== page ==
In parallel to that was the route taken to the Criminal Cases Review Commission. Understandably, the work of the CCRC is of particular interest to those trying to reverse an injustice. Through the United Against Injustice conference, and the claims of the erudite CCRC spokesman, David James Smith, the family gained encouragement about the powers that the CCRC could employ on their behalf to gain access to undisclosed and securely held material post trial—material that they would not otherwise know about or have access to. However 16 months after embarking on the CCRC route, they were told that it would not utilise those powers on a “fishing expedition”. The family feel utterly let down by the CCRC and are left with the belief that its function is to provide closure and to protect the status quo within the justice system.
Meanwhile, the lack of progress consumed almost half of my constituent’s time in custody. Every day of delay by the CCRC, the IPCC and the PSD of West Yorkshire police made the practical benefits of a remedy —Daniel’s release from his custodial sentence—less meaningful. The family maintain that the CCRC’s failings are borne out in the statistics—in its own headline figures. I welcome the newly created all-party parliamentary group on miscarriages of justice, chaired by the hon. Member for Huddersfield (Mr Sheerman), which aims to campaign to improve the lot of the wrongly convicted, and reform the appeal system. Mr Cresswell’s family are now involved with that.
Stymied by a police force that will not investigate its own, by a police and crime commissioner who refuses to hold his own police force to account, by an Independent Police Complaints Commission that failed to get another force to investigate West Yorkshire police, by the actions of West Yorkshire police, and by the inability of the justice system as it is currently administered, my constituent has almost no effective remedy left. I understand that consideration is being given to finding out whether an out of time approach to the Court of Appeal might be possible. However, given the advice that has been received and the record of the Court of Appeal in cases such as this, personally I doubt the likelihood of success by that route.
Daniel is now out of prison and trying to rebuild his life. I am delighted that he has started so successfully. It is the purpose of this speech to be a published point of reference to my belief in my constituent’s innocence of the charge for which he was sentenced to seven years in prison. It is also my hope that those in a position to help him in future, in employment or in any other way, will pay due attention to this review of the multiple failures of our system of justice. Daniel Cresswell has been poorly served by the justice system, and I hope that this speech will help him to put the experience behind him. He has, however, been incredibly well served by the unstinting love and support of his family, who have enabled me to make this case and this speech for him today.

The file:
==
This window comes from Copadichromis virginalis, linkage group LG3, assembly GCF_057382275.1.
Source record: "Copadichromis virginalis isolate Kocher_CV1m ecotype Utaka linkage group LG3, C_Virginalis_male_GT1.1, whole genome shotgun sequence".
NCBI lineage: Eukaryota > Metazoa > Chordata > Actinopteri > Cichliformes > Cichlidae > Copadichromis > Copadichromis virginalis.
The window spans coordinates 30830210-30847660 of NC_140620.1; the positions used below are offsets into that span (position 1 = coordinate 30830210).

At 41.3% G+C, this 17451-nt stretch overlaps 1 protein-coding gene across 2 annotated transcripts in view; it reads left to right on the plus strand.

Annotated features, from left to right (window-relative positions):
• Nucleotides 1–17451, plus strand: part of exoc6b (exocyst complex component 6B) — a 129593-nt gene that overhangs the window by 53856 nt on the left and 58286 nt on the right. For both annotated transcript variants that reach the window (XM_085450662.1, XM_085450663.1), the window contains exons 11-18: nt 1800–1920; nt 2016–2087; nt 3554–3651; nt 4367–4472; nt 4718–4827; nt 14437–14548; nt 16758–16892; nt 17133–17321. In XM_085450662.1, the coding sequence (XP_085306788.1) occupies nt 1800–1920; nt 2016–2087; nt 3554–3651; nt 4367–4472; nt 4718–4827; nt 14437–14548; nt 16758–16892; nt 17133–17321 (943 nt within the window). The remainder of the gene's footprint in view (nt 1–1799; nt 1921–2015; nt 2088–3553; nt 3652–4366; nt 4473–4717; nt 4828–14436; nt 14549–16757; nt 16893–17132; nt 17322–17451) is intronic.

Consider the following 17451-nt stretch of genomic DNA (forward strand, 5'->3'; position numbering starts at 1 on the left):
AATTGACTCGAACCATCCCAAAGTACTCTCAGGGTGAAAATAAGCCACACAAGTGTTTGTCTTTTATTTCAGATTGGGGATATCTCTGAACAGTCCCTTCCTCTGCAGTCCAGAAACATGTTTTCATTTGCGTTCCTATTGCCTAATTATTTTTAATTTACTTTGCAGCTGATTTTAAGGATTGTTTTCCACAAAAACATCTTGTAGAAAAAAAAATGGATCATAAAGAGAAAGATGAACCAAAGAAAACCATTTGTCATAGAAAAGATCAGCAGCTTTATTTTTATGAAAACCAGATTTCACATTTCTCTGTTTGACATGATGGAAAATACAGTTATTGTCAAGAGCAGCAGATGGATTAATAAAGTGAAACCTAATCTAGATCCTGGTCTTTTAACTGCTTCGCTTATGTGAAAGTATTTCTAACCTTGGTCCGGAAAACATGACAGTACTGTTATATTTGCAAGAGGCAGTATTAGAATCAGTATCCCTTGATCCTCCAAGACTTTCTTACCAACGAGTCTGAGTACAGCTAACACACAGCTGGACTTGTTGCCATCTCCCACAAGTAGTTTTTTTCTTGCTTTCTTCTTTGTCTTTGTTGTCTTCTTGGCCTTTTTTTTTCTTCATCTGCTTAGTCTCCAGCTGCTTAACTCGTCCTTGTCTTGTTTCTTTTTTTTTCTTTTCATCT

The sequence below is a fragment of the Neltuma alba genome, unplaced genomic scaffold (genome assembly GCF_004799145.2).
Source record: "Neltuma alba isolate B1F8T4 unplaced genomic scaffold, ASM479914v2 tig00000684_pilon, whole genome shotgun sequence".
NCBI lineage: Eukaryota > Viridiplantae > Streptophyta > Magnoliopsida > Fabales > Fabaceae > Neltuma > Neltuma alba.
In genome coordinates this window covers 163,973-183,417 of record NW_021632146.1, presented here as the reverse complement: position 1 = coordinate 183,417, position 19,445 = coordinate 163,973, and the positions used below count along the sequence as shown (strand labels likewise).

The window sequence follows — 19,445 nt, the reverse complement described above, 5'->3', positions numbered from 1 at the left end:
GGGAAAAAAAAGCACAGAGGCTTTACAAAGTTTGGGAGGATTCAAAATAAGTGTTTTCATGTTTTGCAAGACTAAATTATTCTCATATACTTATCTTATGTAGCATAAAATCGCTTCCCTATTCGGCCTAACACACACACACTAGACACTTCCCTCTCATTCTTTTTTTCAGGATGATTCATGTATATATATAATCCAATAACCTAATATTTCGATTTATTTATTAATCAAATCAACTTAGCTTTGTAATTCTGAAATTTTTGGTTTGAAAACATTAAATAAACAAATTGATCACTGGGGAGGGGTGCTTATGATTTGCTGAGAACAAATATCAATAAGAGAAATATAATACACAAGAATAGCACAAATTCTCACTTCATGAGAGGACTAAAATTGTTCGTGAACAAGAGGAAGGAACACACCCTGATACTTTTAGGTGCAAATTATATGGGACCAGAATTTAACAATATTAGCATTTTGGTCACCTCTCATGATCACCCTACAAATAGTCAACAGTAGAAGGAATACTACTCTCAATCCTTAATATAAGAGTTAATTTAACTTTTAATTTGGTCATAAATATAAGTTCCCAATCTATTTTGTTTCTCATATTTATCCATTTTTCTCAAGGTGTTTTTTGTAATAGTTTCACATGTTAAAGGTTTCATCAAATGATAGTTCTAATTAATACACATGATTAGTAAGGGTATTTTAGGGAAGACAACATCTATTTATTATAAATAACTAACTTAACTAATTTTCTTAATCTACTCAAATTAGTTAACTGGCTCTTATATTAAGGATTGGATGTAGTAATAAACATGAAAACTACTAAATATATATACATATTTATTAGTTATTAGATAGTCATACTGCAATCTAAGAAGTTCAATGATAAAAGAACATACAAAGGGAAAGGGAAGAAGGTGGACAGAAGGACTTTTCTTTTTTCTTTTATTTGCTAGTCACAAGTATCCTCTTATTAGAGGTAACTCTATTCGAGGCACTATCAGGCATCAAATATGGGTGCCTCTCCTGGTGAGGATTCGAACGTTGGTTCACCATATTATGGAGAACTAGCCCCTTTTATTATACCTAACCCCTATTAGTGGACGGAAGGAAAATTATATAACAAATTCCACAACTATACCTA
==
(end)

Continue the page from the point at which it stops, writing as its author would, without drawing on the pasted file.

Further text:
It is a privilege to serve under your chairmanship, Mr Howarth. I pay tribute to my hon. Friend the Member for Reigate (Crispin Blunt) for a powerful and heartfelt speech. I had the opportunity to meet Mr Cresswell and his family briefly beforehand, and I join my hon. Friend in paying particular tribute to Mrs Cresswell and her parents for the extraordinary compassion, faith and energy that they have put into the case over so many years. My hon. Friend raised a number of serious issues and it is difficult for me to go through every one in turn, but serious allegations were made against the police, the lawyer, the court process and the way evidence was used, West Yorkshire police, the police and crime commissioner, the Crown Prosecution Service and, ultimately, the Prison Service.
It is, as you will be aware, Mr Howarth, a very important principle of English law that Justice Ministers do not comment on individual cases. For better or for worse, for 1,000 years the principle of this building has been that judges and juries are independent of politicians, and therefore I am not able in this case to comment on what happened in that courtroom. The grounds for appeal, as my hon. Friend pointed out, cannot be that the jury came to the wrong decision; the appeal can be made only on the basis of new evidence or a legal error. That has been central to this case.
Perhaps I may touch on the broader issue of miscarriage of justice in general and on the all-party parliamentary group on miscarriages of justice that has been set up. There is no doubt that miscarriage of justice does occur, and as the Ministry of Justice, we need to be aware of that. We have seen it in high-profile cases, such as that of the Birmingham Six. Research in the United States suggests that between 2.3% and 5% of convicted people in American prisons are in fact innocent. We need to take that very seriously, in thinking about our entire legal system. Miscarriage of justice can happen for a range of different reasons. It can happen directly through perjury. I am not in a position to comment on the present case, but we must be aware that there are cases of perjury by victims or by police officers. There can be issues to do with insufficient evidence, or with expert testimony. There can be instances of confirmation bias—people’s prejudices affecting the outcome of a case. A good, functioning legal system—and the British legal system has for 1,000 years had reason to pride itself on being one of the best legal systems in the world—has to remain ever-vigilant for these dangers of miscarriage of justice. Although Mr Cresswell has now served his term it is very important, for the sake of others who in future might go through such a situation, that we are absolutely rigorous about making sure that miscarriages of justice do not occur.
I take my hon. Friend’s speech very seriously. I will circulate it to my colleagues in both the Home Office and the Ministry of Justice, to ensure that everybody dealing with the police, with the Crown Prosecution Service, with the operation of legal aid and ultimately with the prison system, is aware of the very serious allegations that have been made today. I want to conclude with a strong tribute to Mrs Cresswell for all the energy, faith and compassion that she has shown, and to my hon. Friend for the compassion and energy that he has shown in presenting his constituent’s case.
Question put and agreed to.